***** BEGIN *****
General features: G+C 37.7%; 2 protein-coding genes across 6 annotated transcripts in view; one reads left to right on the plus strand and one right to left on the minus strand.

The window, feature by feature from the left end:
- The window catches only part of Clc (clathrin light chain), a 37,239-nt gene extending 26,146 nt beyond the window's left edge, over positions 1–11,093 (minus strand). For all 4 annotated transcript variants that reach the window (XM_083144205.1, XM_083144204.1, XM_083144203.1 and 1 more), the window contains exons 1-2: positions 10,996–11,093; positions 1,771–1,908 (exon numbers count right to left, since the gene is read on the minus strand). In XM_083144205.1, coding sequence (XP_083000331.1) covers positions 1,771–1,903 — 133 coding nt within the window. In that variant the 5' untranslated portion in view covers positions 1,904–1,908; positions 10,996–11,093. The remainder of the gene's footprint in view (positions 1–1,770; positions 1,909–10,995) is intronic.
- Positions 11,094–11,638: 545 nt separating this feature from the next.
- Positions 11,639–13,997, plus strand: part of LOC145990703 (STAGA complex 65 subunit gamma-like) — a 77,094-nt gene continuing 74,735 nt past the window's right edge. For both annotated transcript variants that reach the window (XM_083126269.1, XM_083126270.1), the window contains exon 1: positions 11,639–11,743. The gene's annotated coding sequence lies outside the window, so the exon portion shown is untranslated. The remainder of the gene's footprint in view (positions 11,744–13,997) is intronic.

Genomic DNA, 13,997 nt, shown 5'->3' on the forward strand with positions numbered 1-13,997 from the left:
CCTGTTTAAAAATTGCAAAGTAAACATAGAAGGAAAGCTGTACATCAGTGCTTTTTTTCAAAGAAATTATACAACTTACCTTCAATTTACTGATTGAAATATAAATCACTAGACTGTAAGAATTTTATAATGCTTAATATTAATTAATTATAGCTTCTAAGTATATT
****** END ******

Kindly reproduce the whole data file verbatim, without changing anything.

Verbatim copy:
General features: G+C 37.7%; 2 protein-coding genes across 6 annotated transcripts in view; one reads left to right on the plus strand and one right to left on the minus strand.

The window, feature by feature from the left end:
- The window catches only part of Clc (clathrin light chain), a 37,239-nt gene extending 26,146 nt beyond the window's left edge, over positions 1–11,093 (minus strand). For all 4 annotated transcript variants that reach the window (XM_083144205.1, XM_083144204.1, XM_083144203.1 and 1 more), the window contains exons 1-2: positions 10,996–11,093; positions 1,771–1,908 (exon numbers count right to left, since the gene is read on the minus strand). In XM_083144205.1, coding sequence (XP_083000331.1) covers positions 1,771–1,903 — 133 coding nt within the window. In that variant the 5' untranslated portion in view covers positions 1,904–1,908; positions 10,996–11,093. The remainder of the gene's footprint in view (positions 1–1,770; positions 1,909–10,995) is intronic.
- Positions 11,094–11,638: 545 nt separating this feature from the next.
- Positions 11,639–13,997, plus strand: part of LOC145990703 (STAGA complex 65 subunit gamma-like) — a 77,094-nt gene continuing 74,735 nt past the window's right edge. For both annotated transcript variants that reach the window (XM_083126269.1, XM_083126270.1), the window contains exon 1: positions 11,639–11,743. The gene's annotated coding sequence lies outside the window, so the exon portion shown is untranslated. The remainder of the gene's footprint in view (positions 11,744–13,997) is intronic.

Genomic DNA, 13,997 nt, shown 5'->3' on the forward strand with positions numbered 1-13,997 from the left:
CCTGTTTAAAAATTGCAAAGTAAACATAGAAGGAAAGCTGTACATCAGTGCTTTTTTTCAAAGAAATTATACAACTTACCTTCAATTTACTGATTGAAATATAAATCACTAGACTGTAAGAATTTTATAATGCTTAATATTAATTAATTATAGCTTCTAAGTATATT